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If you’ve read Miller, and perhaps some things about Miller, you know the incredibly rich life he lived, the millions of people he touched with his writing, the lasting friendships he had. Here in Big Sur, the place Miller found during his Air-Conditioned Nightmare search for a place to settle, we have a perfect place to build on, preserve and champion what Miller did.

There is a growing collection of material for anyone interested in the literature of this country and we invite people from all over the world to perform, write, sing and experience this place. Many of Miller’s old friends stop by the Library telling stories of Henry’s generosity, his inspiring spirit and what his work has meant to them. Those kinds of visits provide some of the highlights of being here.

This short biography, as written by Henry Miller, was published in “My Life and Times” in 1971.

1891: Born in the Yorksville section of Manhattan, New York, NY, December 26th of American parents of German ancestry.  Moved to Brooklyn in first year.

1892-1900: Lived in the streets of Williamsburg, Brooklyn, known as the 14th Ward.

1901: Moved to “the street of early sorrows” (Decatur Street) in the Bushwick section of Brooklyn.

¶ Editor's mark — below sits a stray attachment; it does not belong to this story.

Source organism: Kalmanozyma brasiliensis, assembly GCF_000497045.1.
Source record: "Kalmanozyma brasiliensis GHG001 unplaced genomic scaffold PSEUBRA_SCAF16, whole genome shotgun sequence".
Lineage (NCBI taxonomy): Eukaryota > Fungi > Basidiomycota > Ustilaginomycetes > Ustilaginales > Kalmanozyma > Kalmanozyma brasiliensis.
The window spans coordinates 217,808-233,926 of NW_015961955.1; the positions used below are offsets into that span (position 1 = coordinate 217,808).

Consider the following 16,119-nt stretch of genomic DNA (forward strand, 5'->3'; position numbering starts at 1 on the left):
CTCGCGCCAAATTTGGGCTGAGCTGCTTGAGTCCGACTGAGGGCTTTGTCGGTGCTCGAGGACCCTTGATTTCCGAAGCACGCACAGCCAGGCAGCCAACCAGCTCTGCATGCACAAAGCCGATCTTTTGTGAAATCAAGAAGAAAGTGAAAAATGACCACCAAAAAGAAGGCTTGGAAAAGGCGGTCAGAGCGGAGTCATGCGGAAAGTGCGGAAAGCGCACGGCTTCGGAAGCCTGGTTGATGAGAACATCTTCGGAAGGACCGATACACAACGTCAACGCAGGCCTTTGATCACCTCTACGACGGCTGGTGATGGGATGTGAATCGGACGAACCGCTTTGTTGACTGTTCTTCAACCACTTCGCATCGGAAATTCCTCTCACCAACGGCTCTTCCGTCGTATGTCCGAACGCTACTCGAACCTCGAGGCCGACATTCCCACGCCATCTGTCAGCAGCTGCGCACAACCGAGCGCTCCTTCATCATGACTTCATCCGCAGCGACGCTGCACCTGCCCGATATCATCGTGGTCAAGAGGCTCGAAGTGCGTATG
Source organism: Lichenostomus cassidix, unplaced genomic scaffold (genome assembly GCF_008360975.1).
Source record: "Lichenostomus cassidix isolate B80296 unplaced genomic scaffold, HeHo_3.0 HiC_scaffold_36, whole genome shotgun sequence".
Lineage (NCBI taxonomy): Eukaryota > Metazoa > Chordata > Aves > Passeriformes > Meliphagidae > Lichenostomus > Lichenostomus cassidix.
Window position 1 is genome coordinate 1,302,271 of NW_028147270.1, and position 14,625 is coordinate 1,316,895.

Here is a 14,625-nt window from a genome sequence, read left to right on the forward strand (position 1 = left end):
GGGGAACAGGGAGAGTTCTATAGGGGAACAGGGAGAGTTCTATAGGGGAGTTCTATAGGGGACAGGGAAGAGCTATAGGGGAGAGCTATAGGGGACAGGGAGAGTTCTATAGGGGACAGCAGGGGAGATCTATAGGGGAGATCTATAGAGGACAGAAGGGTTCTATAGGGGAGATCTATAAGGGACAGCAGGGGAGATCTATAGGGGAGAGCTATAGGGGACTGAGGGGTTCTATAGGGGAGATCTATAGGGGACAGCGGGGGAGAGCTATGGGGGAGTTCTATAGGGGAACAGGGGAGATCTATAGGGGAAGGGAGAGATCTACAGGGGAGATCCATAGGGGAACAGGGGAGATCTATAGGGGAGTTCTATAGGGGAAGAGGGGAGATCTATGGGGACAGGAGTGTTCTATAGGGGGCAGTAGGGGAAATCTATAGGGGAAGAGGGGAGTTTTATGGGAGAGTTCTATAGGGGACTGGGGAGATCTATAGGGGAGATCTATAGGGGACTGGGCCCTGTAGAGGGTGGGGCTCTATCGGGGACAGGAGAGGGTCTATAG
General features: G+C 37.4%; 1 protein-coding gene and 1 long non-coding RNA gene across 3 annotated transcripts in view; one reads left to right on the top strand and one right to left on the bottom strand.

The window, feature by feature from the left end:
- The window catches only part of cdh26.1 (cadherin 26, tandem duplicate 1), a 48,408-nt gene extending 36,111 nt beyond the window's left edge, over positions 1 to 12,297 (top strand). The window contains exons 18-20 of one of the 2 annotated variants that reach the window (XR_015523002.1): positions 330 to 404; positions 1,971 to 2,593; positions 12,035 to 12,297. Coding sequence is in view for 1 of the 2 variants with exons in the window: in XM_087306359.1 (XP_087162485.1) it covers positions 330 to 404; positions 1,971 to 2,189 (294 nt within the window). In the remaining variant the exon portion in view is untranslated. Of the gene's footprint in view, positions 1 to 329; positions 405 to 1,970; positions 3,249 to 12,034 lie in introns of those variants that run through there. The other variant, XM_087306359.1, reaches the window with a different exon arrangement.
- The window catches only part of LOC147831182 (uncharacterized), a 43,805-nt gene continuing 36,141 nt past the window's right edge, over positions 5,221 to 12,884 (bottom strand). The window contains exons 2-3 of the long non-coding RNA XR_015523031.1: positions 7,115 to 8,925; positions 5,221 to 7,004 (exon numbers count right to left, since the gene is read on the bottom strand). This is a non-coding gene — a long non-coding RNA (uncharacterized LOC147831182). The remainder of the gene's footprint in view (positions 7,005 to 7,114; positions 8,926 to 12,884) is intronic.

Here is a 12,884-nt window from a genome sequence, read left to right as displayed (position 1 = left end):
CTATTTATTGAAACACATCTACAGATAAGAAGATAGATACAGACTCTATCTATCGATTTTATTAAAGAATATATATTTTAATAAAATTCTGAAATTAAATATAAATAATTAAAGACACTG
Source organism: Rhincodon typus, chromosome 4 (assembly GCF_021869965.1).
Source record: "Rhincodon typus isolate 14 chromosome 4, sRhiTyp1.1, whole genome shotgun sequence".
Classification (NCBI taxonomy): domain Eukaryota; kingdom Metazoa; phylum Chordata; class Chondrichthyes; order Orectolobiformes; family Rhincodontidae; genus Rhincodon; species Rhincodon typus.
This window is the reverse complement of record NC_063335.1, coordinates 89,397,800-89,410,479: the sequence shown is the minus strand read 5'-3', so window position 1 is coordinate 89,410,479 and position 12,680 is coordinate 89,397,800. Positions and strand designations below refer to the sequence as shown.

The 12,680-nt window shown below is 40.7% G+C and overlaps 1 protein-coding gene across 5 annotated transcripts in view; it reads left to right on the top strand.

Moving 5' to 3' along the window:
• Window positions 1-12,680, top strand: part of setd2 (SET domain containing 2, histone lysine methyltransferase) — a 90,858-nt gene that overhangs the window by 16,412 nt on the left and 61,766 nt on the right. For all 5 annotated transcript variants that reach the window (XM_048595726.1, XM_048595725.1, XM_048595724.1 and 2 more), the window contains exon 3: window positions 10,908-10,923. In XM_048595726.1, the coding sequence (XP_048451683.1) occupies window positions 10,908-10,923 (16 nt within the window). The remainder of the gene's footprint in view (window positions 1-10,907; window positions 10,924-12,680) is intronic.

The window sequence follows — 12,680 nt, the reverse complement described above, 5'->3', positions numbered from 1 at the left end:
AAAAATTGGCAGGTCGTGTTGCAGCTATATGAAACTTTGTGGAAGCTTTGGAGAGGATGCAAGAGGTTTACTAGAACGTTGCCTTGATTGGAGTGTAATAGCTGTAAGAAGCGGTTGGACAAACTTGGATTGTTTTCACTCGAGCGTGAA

1907: Met first love, Cora Seward, at Eastern District High School, Brooklyn.

1909: Entered City College of New York and left after two months — rebelled against educational methods.  Took job with Atlas Portland Cement Company, financial district, New York.  Began period of rigorous athletic discipline that lasted seven years.

1910: Began affair with first mistress, Pauline Chouteau of Phoebus, Virginia, a woman “old enough to be my mother”.

1913: Traveled through the West.  Worked as a ranch hand in effort to break away from city life.  Met Emma Goldman, the celebrated anarchist, in San Diego — “a turning point in my life”.

1914: Back in New York, worked with father in his tailor shop; tried to turn business over to the employees.  Met Frank Harris, “my first contract with a great writer.”

1917: Married Beatrice Sylvas Wickens of Brooklyn, a pianist.

1919: Daughter born, named Barbara Sylvas, now known as Barbara Sandford.

1920:After working several months as a messenger, became employment manager of the messenger department, Western Union in New York.

1922: Wrote first book, Clipped Wings, during three weeks’ vacation from Western Union duties.

1923: Fell in love with June Edith Smith (left) while she worked in a Broadway dance palace.

1924: Left Western Union, determined never to take a job again, but to devote entire energy to writing. Divorced first wife and married June Smith.